For nearly two decades motorcycle clubs in Ellis County have advocated for motorcycle safety and awareness. This year, as in most years past, the Ellis County commissioners are emphasizing awareness due to distracted drivers on roadways.

Commissioners spread over 80 motorcycle safety and awareness and "Share the Road" signs around Ellis County. The local biker clubs partnered with the county a few years back and ever since the commissioners have made it their duty to maintain the signage.

Precinct 2 County Commissioner Lane Grayson said this was not a new effort and admitted to being the only commissioner with a motorcycle license.

“We are doing our part to identify to our traveling public that there are guys and gals that continue to motorcycle on our county roadways and we want to make them aware of those folks who are using it,” Grayson said.

Grayson immediately explained the reason why the signs are vital in 2018 — “because we are a texting society.”

“We are the most distracted drivers out there. And, we need to bring awareness — not just for motorcycles out there but all motor vehicle operators not paying attention to our roadways," Grayson elaborated. "And, I’ll be the first to say I’m guilty but I’m also doing my part to not be that individual and the best way to do that is by bringing awareness.”

Precinct 4 County Commissioner Kyle Butler described how the signs were placed strategically in each precinct. Individuals in motorcycle clubs spoke with the commissioners and pointed out roadways frequently traveled that were more hazardous than others.

The signs were also placed where there is heavy motorcycle traffic whether that be daily rides or weekend specials. Butler expressed how he feels motorists are not self-conscious about two-wheeled vehicles.

“Well automatically when you’re driving down the road, you’re looking for a car, not a motorcycle in regular traffic. I think that plays a big part in it,” Butler explained.

Grayson commented on the various riding community as "honoring" and detailed how they were collaborative in this effort. He said the community is vocal about how roadways can be endangering.

From a commissioner’s standpoint, Grayson emphasized on resisting phone usage while driving. He asked for people to encourage their family and friends on this task to potentially save the life of a motorist.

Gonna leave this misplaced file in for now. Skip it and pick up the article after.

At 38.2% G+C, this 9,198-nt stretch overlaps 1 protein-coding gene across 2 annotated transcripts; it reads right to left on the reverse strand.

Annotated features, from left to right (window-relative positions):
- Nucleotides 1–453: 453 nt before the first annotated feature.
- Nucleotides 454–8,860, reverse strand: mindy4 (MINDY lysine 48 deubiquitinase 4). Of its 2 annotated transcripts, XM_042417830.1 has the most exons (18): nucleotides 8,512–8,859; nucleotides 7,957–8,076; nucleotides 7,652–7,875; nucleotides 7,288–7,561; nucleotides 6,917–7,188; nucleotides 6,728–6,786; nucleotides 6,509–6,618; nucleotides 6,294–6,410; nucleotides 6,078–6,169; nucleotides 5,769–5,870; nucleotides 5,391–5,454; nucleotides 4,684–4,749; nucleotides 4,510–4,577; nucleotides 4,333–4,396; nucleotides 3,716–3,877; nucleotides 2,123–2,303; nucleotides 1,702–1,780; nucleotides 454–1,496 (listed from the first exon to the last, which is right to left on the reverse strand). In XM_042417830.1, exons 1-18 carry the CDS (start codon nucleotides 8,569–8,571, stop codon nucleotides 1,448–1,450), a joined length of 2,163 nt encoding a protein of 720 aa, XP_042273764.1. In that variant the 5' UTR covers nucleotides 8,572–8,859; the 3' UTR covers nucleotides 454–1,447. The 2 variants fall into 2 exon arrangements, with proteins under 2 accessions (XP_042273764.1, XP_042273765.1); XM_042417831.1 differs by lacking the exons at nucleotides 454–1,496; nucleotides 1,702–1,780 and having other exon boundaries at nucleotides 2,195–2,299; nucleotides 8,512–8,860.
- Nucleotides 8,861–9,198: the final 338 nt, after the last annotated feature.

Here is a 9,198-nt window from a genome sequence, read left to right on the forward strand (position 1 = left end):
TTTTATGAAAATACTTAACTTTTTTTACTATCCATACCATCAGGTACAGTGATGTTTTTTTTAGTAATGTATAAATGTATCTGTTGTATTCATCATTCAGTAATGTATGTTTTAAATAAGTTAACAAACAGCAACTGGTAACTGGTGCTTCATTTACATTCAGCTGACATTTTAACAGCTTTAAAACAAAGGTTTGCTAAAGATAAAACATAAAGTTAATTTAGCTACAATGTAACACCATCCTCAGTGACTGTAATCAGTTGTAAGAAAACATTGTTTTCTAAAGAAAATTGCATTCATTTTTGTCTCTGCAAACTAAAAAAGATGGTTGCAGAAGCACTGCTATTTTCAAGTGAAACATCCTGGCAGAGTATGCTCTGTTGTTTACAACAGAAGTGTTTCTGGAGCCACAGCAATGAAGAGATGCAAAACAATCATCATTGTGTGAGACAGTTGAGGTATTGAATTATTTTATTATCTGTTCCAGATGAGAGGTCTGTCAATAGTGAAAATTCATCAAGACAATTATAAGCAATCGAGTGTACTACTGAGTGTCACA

“In reality, you are riding a motor," Grayson said. "The truth of the matter is when you get hit there are no walls or airbags to protect you. All you’ve got is a helmet between you and the pavement.”

According to the Center for Transportation Safety, Texas had over 400,000 registered motorcyclists in 2016.

The Texas Department of Transportation reported at least one motorcyclist was killed daily on Texas roadways in 2016. Motorcyclist fatalities are 28 times more frequent than passenger car occupant fatalities, nationally.

Vanessa Vaughn, also known as "Buttrfly," shared how motorcyclists initiated the statewide effort. She purchased the awareness signs from the state and then donated them to the county for the commissioners to distribute.

“I began this program in 2001, and it really took off in 2003 with other cities and counties interested working with us,” Vaughn explained. “Then in 2005, a lot of the motorcycle clubs got involved when they asked to adopt this into their organization.”

On May 8, the County Commissioners Court proclaimed May to be “Motorcycle Safety Awareness Month.” The month prior, Waxahachie Mayor Kevin Strength reiterated the same proclamation on the courthouse steps.

“They were very supportive of us and motorcycle awareness and whatever they could do to keep residents in their precincts safer on the roadways and in Ellis County,” Vaughn expressed. “They realize the need for motorcycle awareness and did what they could.”


Ashley Ford | @aford_news | 469-517-1450